Try, try again

Hedgebrook logo

Hedgebrook logo

Yesterday I went out to get the mail. In our box were one of my Etsy trades, the latest Martha Stewart Living, and a thin envelope from Hedgebrook. I walked through the garage, forgetting to close the door, and called to Erik, “I don’t think I got in to Hedgebrook. The envelope’s too thin.” He emerged from the kitchen and met me in my office as I fetched the letter opener from the drawer, and together we went back to the kitchen and sat down. I slit open the envelope, and as I removed the single sheet of paper, I knew I’d been right.

Dear Ms. Hsia, Thank you for applying to Hedgebrook. We received a record number of applications this year — close to 800 — for our 2011 session, and we anticipate being able to accommodate approximately 38 writers for that session. A panel of readers has reviewed your application and I am sorry to say that you were not selected for a 2011 residency.

I ran my finger from “800” to “38” and murmured, “Craziness.”

“That’s what, 4%?” Erik calculated. “Isn’t Harvard, like, 13%?”

I smiled at him, thinking how grateful I am to have a partner who knows just when and how to offer perspective. (As it turns out, this year Harvard’s freshman acceptance rate came in at a record low of 6.9%.) I read through the rest of the letter until I got to the director’s signature (blue ink, real handwriting, not a printout or a stamp). It is a very nice rejection letter, full of encouragement to apply again and look into other options in the meantime.*

Intellectually, I don’t mind not getting in. I put together a good application that I’m proud of (and which helped jump-start the family history), the odds were insane, and I can apply again as many times as I like. I’m new enough at my creative life that if I had gotten in, there would have been a real risk that I’d spend my 2-3 weeks of residency twiddling my thumbs and doing lots of yoga along the shore. But, of course, we’d all rather get into things than not get in! I could tell, after I read the letter, that I was going to feel a bit crummy for the rest of the evening, so I posted the news on Facebook (and got lots of encouraging messages from my VONA friends and others), did some yoga, and had a good hot dinner while reading children’s fiction.

Lisa dancing 2003

Me in my apartment in 2003, during my year of dance

It’s helpful to remember, now, the time when I auditioned for beginning modern dance in college. I bought a new fitted top and pants for the occasion, and a dancer friend gave me a quick prep session the morning of, but otherwise I was unprepared. I really wanted to get in, but as soon as the audition (a dance class) started, it was obvious I wasn’t very experienced. I couldn’t follow along, and my arms soon got tired in port de bras. When the teacher told me I hadn’t gotten in, I was disappointed, but also relieved I wasn’t going to have to go through daily renditions of the same 90 minutes I’d just experienced. Over the rest of that semester and the following break, I took up yoga, and when the next term rolled around, I auditioned again, this time in a proper leotard and tights. Yoga had taught me about my body, and now the movements made more sense; I still had trouble, but I wasn’t floundering. By the time class ended, I knew I could handle an entire semester of it, and that’s when I got in. It strikes me that this is probably applicable to Hedgebrook as well. I can write, but is my daily practice ready yet for a concentrated, solitary residency of at least 2 weeks? Probably not… but it will be, if not next year, then the one after, or the one after that.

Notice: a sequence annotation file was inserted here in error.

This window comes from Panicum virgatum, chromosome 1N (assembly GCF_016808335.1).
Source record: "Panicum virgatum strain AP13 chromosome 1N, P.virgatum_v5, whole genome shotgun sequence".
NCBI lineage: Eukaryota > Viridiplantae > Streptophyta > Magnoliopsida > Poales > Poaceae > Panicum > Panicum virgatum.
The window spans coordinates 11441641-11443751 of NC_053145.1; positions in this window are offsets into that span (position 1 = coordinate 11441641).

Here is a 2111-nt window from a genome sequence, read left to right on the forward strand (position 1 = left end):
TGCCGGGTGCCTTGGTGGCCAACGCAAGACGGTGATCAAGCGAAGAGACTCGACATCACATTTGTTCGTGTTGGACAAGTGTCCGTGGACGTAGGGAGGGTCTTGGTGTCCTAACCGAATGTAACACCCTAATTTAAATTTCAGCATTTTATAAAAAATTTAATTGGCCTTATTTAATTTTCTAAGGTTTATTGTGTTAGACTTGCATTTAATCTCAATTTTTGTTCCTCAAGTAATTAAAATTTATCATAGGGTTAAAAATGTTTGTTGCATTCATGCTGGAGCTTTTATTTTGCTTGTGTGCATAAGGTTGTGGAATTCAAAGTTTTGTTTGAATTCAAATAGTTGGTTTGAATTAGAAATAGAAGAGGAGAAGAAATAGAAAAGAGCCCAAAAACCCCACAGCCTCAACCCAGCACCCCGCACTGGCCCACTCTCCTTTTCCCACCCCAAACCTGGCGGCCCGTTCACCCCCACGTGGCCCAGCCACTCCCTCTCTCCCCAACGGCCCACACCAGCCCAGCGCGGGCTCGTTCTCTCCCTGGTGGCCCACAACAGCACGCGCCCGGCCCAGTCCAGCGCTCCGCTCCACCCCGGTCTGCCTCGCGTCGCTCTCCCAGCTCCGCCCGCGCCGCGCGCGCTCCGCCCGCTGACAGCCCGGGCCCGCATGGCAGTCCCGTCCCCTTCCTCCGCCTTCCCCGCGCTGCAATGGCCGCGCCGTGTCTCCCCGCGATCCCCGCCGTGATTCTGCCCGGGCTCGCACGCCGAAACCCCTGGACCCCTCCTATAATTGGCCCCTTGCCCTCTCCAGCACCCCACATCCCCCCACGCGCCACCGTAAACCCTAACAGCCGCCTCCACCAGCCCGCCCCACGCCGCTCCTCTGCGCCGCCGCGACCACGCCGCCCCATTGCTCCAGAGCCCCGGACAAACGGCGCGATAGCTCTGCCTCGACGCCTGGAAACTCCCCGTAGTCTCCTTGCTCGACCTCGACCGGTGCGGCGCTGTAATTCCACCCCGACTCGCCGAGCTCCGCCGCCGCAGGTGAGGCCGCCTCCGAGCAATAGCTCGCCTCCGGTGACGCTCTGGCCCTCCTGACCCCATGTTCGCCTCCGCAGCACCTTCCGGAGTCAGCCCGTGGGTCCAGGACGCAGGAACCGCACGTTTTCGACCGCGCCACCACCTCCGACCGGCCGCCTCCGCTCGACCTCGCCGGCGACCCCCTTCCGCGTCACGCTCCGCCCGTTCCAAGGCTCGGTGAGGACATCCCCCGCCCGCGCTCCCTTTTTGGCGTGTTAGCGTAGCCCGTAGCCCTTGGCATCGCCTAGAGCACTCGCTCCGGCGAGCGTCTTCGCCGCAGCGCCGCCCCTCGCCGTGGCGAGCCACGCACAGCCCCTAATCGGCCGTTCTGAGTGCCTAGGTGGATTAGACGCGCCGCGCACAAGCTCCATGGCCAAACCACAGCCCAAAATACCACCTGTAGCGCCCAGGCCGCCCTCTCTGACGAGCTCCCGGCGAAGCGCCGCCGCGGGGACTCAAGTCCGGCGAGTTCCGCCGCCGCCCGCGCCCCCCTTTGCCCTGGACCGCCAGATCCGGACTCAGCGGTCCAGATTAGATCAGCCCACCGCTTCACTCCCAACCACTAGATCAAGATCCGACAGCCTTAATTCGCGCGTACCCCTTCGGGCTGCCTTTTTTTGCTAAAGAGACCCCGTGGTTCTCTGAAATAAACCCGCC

A few days ago I was browsing Nicky Marone’s website — author of the lovely book What’s Stopping You? (which I read in its earlier edition as Women & Risk) — and I discovered she now has a blog. One of her recent entries, a response to a reader’s questions about failure, begins with this brilliant declaration:

In our culture, we don’t like to talk about failure—as if failure were the opposite of success, rather than a part of success.  In other words, when an individual does achieve success, we rarely see the many failures they had to endure along the way. So, don’t take a snapshot of this moment in time and label it as “proof” of your failure.  Think of yourself as still in process.

She goes on to tell a great story about Thomas Edison having to go through 10,000 wrong filaments before he came up with the right ones for the light bulb. I remember at VONA one of my lovely fellow writers, Maryam, said, “I can’t wait to start getting some rejection letters!” I approached her afterward to tell her how much I admired that way of looking at it. It’s very much in line with Marone’s wisdom about failure as a part of success. So! This letter from Hedgebrook isn’t a rejection, it’s one step of a long journey to becoming a mature writer, and it’s exciting because it means I put myself out there in pursuit of my goals.


*Through one of their suggested websites, I learned that there are residencies available in China…!!! How amazing would that be, once I get further along with the family history?